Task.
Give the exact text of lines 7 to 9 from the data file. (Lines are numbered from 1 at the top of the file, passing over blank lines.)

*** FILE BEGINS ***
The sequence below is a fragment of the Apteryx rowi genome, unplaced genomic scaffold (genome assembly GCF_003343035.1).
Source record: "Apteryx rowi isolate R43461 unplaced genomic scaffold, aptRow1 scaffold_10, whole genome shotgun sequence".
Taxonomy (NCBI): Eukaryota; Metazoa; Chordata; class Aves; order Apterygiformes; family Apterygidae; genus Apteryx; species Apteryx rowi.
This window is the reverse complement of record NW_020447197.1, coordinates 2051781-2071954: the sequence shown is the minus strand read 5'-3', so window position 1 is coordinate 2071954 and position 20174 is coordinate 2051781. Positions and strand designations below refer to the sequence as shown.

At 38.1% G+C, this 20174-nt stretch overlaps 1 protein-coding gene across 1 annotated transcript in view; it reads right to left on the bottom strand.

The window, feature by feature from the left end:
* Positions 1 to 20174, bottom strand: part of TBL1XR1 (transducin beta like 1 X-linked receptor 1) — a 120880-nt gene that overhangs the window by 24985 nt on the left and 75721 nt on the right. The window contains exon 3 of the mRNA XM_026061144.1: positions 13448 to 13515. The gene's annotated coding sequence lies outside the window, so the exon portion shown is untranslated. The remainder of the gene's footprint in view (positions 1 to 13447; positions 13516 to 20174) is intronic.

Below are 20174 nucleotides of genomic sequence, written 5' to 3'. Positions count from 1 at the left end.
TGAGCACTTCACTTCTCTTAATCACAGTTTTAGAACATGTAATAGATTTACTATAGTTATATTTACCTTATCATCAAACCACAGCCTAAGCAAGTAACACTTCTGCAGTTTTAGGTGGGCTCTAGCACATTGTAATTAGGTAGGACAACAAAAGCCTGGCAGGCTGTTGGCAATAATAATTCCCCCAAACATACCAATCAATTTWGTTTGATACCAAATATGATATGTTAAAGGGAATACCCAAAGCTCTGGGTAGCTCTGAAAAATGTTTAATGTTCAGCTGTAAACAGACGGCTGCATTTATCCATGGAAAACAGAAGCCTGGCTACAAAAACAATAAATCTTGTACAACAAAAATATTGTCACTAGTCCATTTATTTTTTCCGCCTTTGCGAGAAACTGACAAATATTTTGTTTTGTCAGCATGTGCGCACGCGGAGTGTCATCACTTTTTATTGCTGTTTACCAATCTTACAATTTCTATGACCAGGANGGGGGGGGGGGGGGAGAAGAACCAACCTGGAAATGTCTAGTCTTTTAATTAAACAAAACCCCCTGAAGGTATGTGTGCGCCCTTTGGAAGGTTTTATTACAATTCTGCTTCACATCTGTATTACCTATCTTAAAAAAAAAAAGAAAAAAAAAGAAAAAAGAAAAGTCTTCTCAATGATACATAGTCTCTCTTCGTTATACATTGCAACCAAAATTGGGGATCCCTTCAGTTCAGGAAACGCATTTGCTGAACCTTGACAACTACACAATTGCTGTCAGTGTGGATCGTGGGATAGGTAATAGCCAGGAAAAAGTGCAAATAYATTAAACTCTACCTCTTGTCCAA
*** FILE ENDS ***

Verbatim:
* Positions 1 to 20174, bottom strand: part of TBL1XR1 (transducin beta like 1 X-linked receptor 1) — a 120880-nt gene that overhangs the window by 24985 nt on the left and 75721 nt on the right. The window contains exon 3 of the mRNA XM_026061144.1: positions 13448 to 13515. The gene's annotated coding sequence lies outside the window, so the exon portion shown is untranslated. The remainder of the gene's footprint in view (positions 1 to 13447; positions 13516 to 20174) is intronic.

Below are 20174 nucleotides of genomic sequence, written 5' to 3'. Positions count from 1 at the left end.
TGAGCACTTCACTTCTCTTAATCACAGTTTTAGAACATGTAATAGATTTACTATAGTTATATTTACCTTATCATCAAACCACAGCCTAAGCAAGTAACACTTCTGCAGTTTTAGGTGGGCTCTAGCACATTGTAATTAGGTAGGACAACAAAAGCCTGGCAGGCTGTTGGCAATAATAATTCCCCCAAACATACCAATCAATTTWGTTTGATACCAAATATGATATGTTAAAGGGAATACCCAAAGCTCTGGGTAGCTCTGAAAAATGTTTAATGTTCAGCTGTAAACAGACGGCTGCATTTATCCATGGAAAACAGAAGCCTGGCTACAAAAACAATAAATCTTGTACAACAAAAATATTGTCACTAGTCCATTTATTTTTTCCGCCTTTGCGAGAAACTGACAAATATTTTGTTTTGTCAGCATGTGCGCACGCGGAGTGTCATCACTTTTTATTGCTGTTTACCAATCTTACAATTTCTATGACCAGGANGGGGGGGGGGGGGGAGAAGAACCAACCTGGAAATGTCTAGTCTTTTAATTAAACAAAACCCCCTGAAGGTATGTGTGCGCCCTTTGGAAGGTTTTATTACAATTCTGCTTCACATCTGTATTACCTATCTTAAAAAAAAAAAGAAAAAAAAAGAAAAAAGAAAAGTCTTCTCAATGATACATAGTCTCTCTTCGTTATACATTGCAACCAAAATTGGGGATCCCTTCAGTTCAGGAAACGCATTTGCTGAACCTTGACAACTACACAATTGCTGTCAGTGTGGATCGTGGGATAGGTAATAGCCAGGAAAAAGTGCAAATAYATTAAACTCTACCTCTTGTCCAA